Last year from late June to mid-July Mark and I spent sixteen days driving around Iceland. Mark really did all the driving as I don’t have my licence. Whenever I travel I always hit the bookstores and I certainly had a huge book haul during this trip. The national book chain Eymundsson was the place I spent most of my time (and krónur) however I did visit some second-hand shops in Reykjavík and Akureyri. While I spent a lot of my own time at work, one and two days after returning from Iceland, scanning the covers of all the books and DVD’s I bought, I never got around to writing about them until now.
First up: Surtsey, the fascinating island that arose from the sea in November 1963. I dreamed of seeing Surtsey, and while I knew that tourists were not allowed to land on the island, Mark and I took a boat tour where we saw it:
I bought several books about Surtsey:
Surtsey in Focus by Erling Ólafsson and Lovisa Ásbjörnsdóttir, an oversize 2014 edition with beautiful photos outlining the volcanic island’s evolution, erosion, and colonization by flora and fauna. A truly lovely book to spread out and examine.
I fell in love with Surtsey: Lífríki í Mótun by Sturla Friðriksson by its photos. It did not matter that this 1994 hardcover book was in Icelandic; I had to have it for the photos. Perhaps I bought it too hastily, because later on during our trip I found:
the same book, in an English translation in paperback, Surtsey: Ecosystems Formed at another retail bookstore, Mál og Menning. Oh well, maybe people will see the hardcover Icelandic edition and think I can read Icelandic.
Iceland is a nation of readers and writers, and it makes sense that if there are no less than three Eymundsson stores all within Reykjavík (and all easy to get to on foot in short walks) as well as Mál og Menning, that there would be a lot of second-hand shops too. However, as I found out from the bookstore employees themselves, there was only one second-hand bookstore in Reykjavík, Bókin. I was happy to find this there:
Surtsey: Eyjan nýja í Atlantshafi / The new island in the North Atlantic by Sigurður Þórarinsson. This book came out in November 1964, exactly one year after the Surtsey eruption broke through the surface of the ocean. Surtsey was still forming in November 1964, so this book was about an island work-in-progress. It is a diglot, with the text first, followed by photos. The complete Icelandic story was followed by the English (and not both languages sharing the same page).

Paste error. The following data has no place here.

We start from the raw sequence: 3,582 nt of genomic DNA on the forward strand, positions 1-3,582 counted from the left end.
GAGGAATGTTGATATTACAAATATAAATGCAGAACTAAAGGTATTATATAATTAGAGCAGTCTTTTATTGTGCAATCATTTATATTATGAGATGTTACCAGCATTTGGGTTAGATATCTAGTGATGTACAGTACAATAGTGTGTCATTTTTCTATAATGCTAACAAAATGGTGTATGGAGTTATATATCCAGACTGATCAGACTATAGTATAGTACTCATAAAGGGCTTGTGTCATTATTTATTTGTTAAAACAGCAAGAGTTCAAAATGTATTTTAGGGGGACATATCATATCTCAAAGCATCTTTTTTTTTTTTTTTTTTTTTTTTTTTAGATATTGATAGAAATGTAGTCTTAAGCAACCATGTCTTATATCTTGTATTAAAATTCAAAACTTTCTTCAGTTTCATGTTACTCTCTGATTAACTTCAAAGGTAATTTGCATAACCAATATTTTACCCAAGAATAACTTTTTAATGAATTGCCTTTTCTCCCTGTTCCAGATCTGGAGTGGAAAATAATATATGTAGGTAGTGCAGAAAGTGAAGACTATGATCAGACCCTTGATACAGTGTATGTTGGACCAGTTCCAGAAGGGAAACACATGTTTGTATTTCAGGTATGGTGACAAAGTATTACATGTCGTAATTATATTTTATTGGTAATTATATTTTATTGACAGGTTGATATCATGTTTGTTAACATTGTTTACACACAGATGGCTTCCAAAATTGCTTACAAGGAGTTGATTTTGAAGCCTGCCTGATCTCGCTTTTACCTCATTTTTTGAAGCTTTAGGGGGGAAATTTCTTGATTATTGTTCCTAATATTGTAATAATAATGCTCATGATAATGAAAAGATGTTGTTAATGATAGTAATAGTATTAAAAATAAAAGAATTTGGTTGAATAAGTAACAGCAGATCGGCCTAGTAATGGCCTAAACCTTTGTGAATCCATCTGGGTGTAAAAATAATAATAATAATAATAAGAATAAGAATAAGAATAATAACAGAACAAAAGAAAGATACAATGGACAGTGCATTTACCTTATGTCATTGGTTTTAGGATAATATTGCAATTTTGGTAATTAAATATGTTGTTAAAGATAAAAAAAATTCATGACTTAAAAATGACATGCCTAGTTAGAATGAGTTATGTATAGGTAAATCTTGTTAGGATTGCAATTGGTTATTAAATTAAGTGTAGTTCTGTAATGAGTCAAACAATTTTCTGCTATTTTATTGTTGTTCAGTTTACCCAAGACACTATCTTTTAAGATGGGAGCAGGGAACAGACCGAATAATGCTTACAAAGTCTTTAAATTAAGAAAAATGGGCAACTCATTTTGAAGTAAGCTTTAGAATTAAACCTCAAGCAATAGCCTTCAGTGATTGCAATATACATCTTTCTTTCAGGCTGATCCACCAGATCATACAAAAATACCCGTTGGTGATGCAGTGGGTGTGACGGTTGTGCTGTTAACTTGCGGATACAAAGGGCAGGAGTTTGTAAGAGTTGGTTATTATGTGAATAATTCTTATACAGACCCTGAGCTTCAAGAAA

I picked up the DVD “Surtsey: The Black Island” at Eldheimar, the volcano museum on the island of Heimaey in Vestmannaeyjar. It’s forty minutes of island history, including harrowing tales from the scientists who first explored Surtsey shortly after its initial eruption, only to be trapped on the island when the eruptions started again. I could not wait to watch this and had Mark, Grant and Evelyn come over shortly after my vacation so we could watch it together. I’ve already watched it again; I can’t be bored with such recent tales of Icelandic vulcanology. Is it any wonder I also went to Tristan da Cunha and explored its volcano which erupted in 1961?
I found Gosið á Heimaey: í Máli og Myndum by Þorleifur Einarsson also at Bókin. This book, from 1974, translates to The Eruption at Heimaey: in Words and Pictures. In 1973 a volcanic eruption occurred in the middle of the night, without warning, and led to the evacuation of all five thousand residents. Mark and I visited Heimaey and climbed Eldfell, the volcano that erupted.
While we were on Heimaey, I saw a Danish edition of the 1995 book The Westman Islands by Björn Rúriksson in the lobby of the Aska Hostel, where we stayed. (These islands are known in Icelandic as Vestmannaeyjar, how I choose to call the archipelago.) I loved the book, and saw multilingual editions for sale, in Danish, French, Icelandic and German (although the French editions didn’t have dust jackets) at the Viking Tours office in Heimaey. Now, I know I could have functioned very well with the French edition, however just look at the dust jacket cover! This coffee-table book has such large and bright pictures of the islands, aerial shots, as well as photos of the flora and fauna. There were not many photos of island residents. I say this because Eldheimar had a great sale on another book about Vestmannaeyjar but its main focus was the people who lived there, with not as many photos of the islands themselves. That was the real draw for me: photos of the islands, not the inhabitants. So while I was still on Heimaey I did an Internet search for an English edition of the Rúriksson book and found one. I ordered it on the spot.
More to come about my Icelandic book and DVD purchases.